It seems like an opportunity no community would pass up. A power company called Adage is planning to build a power plant at the southern shores of Puget Sound that is, according to its website, "carbon-neutral energy that reduces our reliance on fossil fuels and associated greenhouse gases." It would help the depressed economy, generate hundreds of jobs, and produce enough electricity for 44,000 homes. The company says it will produce green, renewable power—the kind of power Washington wants to invest in—by burning underbrush and wood from the forest, without affecting air quality.
But residents of Shelton say the plant would be a giant incinerator—hardly an asset to the environment—and are organizing to block it. Last week, the federal government heightened regulations for these sorts of plants, citing a lack of evidence that they are carbon neutral. The issue is sufficiently confusing that local environmental groups haven't taken a stance in what is becoming a national fight.
Mason County is forest country, and Shelton, located roughly 30 miles northwest of Olympia, is smack in the thick of it. The small town has 10,000 residents and one of the worst unemployment rates in the state—10.9 percent, compared to 9.2 percent statewide. Adage is making an attractive offer: 400 local construction jobs, 100 contract jobs, and 24 permanent plant positions. Although it's a place that doesn't devote much interest to politics, according to some residents, when county commissioners announced in April that a wood-burning power plant would be built in their town by the end of the year—and billed it as an economy stimulator—residents started organizing.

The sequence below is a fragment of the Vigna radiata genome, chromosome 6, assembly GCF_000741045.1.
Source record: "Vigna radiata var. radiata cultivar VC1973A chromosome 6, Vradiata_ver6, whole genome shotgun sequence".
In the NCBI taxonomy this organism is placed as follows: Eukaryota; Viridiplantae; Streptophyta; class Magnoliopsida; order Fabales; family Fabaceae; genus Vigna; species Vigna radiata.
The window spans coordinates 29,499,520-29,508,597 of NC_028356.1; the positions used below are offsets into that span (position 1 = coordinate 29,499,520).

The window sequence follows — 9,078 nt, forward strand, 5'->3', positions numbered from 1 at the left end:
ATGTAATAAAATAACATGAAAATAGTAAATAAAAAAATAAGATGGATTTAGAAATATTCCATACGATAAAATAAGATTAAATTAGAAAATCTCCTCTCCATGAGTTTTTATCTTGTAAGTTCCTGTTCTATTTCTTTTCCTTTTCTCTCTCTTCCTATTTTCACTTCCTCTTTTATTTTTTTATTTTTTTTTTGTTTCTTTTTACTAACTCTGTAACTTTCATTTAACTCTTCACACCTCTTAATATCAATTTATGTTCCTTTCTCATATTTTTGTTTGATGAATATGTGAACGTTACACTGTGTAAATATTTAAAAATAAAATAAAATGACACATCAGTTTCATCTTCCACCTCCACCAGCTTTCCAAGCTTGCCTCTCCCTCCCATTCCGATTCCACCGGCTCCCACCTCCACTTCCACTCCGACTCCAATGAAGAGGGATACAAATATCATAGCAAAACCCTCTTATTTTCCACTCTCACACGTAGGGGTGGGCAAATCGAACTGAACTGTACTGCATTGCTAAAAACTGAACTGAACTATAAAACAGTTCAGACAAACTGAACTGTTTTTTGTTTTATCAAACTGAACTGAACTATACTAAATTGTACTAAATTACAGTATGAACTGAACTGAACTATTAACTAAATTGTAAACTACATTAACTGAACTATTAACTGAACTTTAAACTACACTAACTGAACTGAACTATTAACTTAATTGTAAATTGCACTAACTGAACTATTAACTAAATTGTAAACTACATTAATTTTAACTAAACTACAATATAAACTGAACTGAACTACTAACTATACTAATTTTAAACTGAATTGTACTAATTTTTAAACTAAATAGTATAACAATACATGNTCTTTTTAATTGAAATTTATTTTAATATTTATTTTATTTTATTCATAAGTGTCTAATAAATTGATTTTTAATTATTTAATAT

"They're proposing burning 600,000 tons of wood a year," says Linda Paladin, a resident and spokeswoman for Incinerator Free Mason County, a group that formed to oppose the plant. They say that burning this wood and underbrush—called "slash" or "hog fuel"—is worse than burning coal because it releases more carbon into the air.
This would be Adage's first biomass plant in the United States. The company is the joint venture of North Carolina's Duke Energy, which runs 500 wind power plants in the U.S., and French-based Areva, which operates over 100 biomass plants globally. But last year, Adage canceled its first proposed biomass plant in the U.S., slated for Florida's panhandle region, because of community opposition based on air-quality and health concerns. Adage says its energy is carbon neutral and reduces greenhouses gases, which makes it eligible for millions of dollars worth of state and federal subsidies offered under the 2008 federal farm bill and a local business and occupation tax, among others. The company's biomass plants will burn clean woody debris—no treated wood, waste, or animal products.